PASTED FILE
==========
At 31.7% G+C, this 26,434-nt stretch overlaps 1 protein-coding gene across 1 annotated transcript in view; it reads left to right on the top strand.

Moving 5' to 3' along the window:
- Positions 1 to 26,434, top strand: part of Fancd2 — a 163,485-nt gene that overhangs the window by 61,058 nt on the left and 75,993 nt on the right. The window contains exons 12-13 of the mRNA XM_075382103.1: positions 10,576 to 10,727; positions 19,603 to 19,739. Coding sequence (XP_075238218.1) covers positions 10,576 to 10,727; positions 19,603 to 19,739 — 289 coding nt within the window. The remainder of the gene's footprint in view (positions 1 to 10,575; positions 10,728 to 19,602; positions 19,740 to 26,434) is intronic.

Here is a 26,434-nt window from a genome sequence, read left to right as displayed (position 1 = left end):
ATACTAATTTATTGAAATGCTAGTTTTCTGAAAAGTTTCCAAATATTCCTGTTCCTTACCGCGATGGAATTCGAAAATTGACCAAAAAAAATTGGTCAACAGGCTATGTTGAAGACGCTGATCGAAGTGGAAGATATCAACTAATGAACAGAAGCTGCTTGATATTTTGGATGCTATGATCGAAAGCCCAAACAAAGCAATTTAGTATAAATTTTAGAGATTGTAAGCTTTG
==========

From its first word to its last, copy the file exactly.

At 31.7% G+C, this 26,434-nt stretch overlaps 1 protein-coding gene across 1 annotated transcript in view; it reads left to right on the top strand.

Moving 5' to 3' along the window:
- Positions 1 to 26,434, top strand: part of Fancd2 — a 163,485-nt gene that overhangs the window by 61,058 nt on the left and 75,993 nt on the right. The window contains exons 12-13 of the mRNA XM_075382103.1: positions 10,576 to 10,727; positions 19,603 to 19,739. Coding sequence (XP_075238218.1) covers positions 10,576 to 10,727; positions 19,603 to 19,739 — 289 coding nt within the window. The remainder of the gene's footprint in view (positions 1 to 10,575; positions 10,728 to 19,602; positions 19,740 to 26,434) is intronic.

Here is a 26,434-nt window from a genome sequence, read left to right as displayed (position 1 = left end):
ATACTAATTTATTGAAATGCTAGTTTTCTGAAAAGTTTCCAAATATTCCTGTTCCTTACCGCGATGGAATTCGAAAATTGACCAAAAAAAATTGGTCAACAGGCTATGTTGAAGACGCTGATCGAAGTGGAAGATATCAACTAATGAACAGAAGCTGCTTGATATTTTGGATGCTATGATCGAAAGCCCAAACAAAGCAATTTAGTATAAATTTTAGAGATTGTAAGCTTTG